Tuesday, October 11, 2011

There You'll Find Me [book review]

 Finley Sinclair is struggling to keep control of life. Two years ago she lost her older brother Will who lost his life on the mission field. Now Finley is heading to Ireland for a semester abroad, clutching Will’s journal that tell the story of his own visit to Ireland, and in the pages of his thoughts, Finley hopes to find a part of what she lost.
But life after death isn’t a smooth ride when you are faced with the challenges of a teen heart throb who is more than what he seems, a school project that assigns her to a grumpy senior who rejects Finley attempts at kindness and an eating disorder that threatens to break Finley’s last hold of control.
This book is such a good read. Finley is a character that anyone who remembers their teen years will adore and relate to. She isn’t perfect, she is hurting but she wants so desperately to feel whole and worthy again. The author raises the subject of an eating disorder in a way that makes you understand the “why would a person do that?” question and you are right there with Finley when she faces what she is becoming.
A fiction story about a real person is what this feels like. Jenny B Owens has always been one of my favorite authors and this book is just another “must have” of her’s you should be adding to your own reading list.  
Ps. if you're thinking that this character sounds familiar, you might have read the first book, Save The Date. Another highly reccomended read of mine

*I recieved a free copy of this title from the amazing BookSneeze program in exchange for an honest review*

A Sound Among The Trees [book review]

Adelaide is the matriarch of Holly Oak and a committed great-grandmother to the children of her deceased granddaughter Sara but when her son-in-law remarries and brings his bride to live at Holly Oak, Adelaide is torn between loyalty to the memory of Sara or accepting Marielle and sharing with her the secrets of Holly Oak.
Marielle’s world has turned upside down when she married and moved across the country to start a life wither her new husband and his two children. When she uncovers the dark past of Holly Oak’s ancestor, Susannah, she starts to question the existence of ghosts and her own insecurities are heightened by the memories of Sara that haunt Holly Oak. When she discovers letters written by Susannah herself, the past and present collide to bring healing for both Marielle and Adelaide.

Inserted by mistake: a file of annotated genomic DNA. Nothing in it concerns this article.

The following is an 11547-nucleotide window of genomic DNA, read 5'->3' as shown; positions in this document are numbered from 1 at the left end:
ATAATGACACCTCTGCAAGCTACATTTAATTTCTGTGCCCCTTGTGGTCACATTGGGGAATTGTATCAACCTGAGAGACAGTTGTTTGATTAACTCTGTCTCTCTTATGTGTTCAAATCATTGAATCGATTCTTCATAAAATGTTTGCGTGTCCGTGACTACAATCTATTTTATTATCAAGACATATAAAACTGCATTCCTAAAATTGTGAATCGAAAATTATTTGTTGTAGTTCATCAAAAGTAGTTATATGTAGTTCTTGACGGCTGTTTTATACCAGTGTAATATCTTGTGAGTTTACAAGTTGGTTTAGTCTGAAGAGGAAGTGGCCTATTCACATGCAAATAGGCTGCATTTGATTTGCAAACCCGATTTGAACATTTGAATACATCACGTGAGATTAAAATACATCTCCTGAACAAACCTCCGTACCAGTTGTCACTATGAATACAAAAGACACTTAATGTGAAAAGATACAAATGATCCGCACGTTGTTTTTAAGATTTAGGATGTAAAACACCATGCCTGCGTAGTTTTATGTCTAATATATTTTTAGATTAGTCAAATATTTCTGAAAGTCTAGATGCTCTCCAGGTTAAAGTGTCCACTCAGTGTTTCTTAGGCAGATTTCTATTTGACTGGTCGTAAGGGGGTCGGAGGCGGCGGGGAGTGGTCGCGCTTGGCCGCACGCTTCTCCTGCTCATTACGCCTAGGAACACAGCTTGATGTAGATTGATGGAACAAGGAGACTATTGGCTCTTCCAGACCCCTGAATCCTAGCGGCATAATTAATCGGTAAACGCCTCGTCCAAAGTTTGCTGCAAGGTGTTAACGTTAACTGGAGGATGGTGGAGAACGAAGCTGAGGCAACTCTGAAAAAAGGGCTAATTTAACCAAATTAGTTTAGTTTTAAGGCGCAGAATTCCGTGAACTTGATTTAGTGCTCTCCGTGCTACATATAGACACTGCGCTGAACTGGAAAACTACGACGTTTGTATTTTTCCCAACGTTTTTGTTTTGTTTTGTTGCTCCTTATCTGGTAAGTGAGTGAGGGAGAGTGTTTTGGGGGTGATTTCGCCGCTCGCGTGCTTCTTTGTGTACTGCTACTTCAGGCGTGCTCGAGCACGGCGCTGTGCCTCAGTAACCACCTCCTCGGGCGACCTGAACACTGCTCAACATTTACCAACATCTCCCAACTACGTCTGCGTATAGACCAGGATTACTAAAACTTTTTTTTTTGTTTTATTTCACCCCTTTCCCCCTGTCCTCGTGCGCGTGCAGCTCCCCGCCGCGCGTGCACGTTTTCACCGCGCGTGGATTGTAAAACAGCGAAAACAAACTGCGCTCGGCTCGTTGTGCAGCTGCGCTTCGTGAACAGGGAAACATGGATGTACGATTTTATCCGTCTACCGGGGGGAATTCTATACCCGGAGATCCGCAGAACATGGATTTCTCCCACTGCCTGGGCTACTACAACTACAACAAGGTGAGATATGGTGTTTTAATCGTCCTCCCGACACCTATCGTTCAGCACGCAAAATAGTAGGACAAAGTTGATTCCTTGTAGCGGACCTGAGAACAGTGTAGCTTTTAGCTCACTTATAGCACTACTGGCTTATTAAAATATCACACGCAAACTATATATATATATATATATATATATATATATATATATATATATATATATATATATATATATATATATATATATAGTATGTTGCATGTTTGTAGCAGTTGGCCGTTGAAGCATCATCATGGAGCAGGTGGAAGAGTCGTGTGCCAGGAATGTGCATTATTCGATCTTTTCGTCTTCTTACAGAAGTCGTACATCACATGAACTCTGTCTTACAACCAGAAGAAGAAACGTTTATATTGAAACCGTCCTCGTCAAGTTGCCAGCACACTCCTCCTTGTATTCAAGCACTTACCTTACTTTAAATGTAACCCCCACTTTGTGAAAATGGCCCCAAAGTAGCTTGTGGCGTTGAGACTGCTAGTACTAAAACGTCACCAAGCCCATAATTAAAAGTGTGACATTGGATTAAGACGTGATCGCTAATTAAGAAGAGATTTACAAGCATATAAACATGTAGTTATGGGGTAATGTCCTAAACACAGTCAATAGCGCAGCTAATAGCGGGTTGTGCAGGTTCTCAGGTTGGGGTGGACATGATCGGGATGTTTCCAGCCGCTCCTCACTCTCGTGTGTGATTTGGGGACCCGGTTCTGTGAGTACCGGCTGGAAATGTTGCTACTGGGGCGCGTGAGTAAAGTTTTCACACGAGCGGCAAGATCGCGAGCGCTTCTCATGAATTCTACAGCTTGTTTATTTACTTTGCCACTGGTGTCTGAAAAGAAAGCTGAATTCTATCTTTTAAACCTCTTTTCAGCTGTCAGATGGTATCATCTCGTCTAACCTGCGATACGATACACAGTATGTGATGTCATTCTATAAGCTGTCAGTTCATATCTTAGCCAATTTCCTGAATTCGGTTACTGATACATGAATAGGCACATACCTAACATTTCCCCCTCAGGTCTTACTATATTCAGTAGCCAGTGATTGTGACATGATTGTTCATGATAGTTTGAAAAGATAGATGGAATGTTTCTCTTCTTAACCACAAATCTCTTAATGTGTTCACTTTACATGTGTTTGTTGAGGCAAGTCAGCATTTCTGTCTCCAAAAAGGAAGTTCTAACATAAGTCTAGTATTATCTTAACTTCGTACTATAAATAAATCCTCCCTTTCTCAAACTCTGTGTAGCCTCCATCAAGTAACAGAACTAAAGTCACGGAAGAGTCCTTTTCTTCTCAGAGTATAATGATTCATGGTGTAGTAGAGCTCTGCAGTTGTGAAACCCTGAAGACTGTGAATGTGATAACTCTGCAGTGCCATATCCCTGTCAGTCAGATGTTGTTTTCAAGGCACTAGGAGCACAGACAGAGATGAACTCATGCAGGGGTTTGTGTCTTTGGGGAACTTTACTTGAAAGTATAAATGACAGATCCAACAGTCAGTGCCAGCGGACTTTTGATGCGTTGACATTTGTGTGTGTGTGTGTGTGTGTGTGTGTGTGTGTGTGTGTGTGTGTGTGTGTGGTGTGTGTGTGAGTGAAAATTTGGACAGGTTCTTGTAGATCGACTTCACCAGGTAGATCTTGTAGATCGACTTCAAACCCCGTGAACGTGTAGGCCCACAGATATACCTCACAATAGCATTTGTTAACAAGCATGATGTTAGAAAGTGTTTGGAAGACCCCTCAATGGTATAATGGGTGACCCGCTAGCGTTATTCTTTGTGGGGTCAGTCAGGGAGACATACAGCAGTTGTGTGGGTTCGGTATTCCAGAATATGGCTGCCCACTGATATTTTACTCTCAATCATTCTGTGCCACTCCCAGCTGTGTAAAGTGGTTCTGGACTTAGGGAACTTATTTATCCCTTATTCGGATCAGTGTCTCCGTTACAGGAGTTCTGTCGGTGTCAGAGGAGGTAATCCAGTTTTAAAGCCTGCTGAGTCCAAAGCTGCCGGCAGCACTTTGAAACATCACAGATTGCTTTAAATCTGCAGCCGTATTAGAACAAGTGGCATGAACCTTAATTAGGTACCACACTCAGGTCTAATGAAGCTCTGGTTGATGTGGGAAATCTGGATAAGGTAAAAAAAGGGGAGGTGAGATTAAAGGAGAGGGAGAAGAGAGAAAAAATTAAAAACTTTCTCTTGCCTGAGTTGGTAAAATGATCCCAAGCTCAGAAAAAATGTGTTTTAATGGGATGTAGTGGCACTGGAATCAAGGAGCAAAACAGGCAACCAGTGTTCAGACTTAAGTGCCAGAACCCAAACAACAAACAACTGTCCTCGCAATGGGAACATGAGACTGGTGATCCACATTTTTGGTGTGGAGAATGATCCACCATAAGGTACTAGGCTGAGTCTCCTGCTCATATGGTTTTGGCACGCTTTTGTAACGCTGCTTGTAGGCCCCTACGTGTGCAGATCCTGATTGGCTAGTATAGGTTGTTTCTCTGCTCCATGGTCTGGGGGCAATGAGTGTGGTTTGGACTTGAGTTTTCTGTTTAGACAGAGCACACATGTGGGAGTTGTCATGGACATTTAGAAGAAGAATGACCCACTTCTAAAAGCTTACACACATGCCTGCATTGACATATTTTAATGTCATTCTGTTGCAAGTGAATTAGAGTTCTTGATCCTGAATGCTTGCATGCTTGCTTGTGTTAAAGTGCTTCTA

My own thoughts:
Ghost stories. Not really my thing so my whole viewpoint is already skewed. This is a rather moody and dark novel about the sins of multiple generations finding them out. The book is written first from Adelaide’s perspective, then Marielle’s and then finally Susannah’s. None of the characters were particularly relatable or even likable to me. Perhaps it is because the overall feel of the book is dark or the fact that each character is bringing pain to another, you can’t really get past feeling depressed. Even with a relatively happy ending, I walked away feeling sad.

Objectively, I think the writing style is excellent. Good amount of detail, well explained events and the ability to give each character their own voice. I just believe that the author could create a much more enjoyable book if the plot had been less spooky and more driven by each character’s own growth through the story.

If you want me to pass this book along to you, just send me an email =)

*I received this book free from the wonderful people at WaterBrook Multanomah's Blogging For Books program, in exchange for an honest review*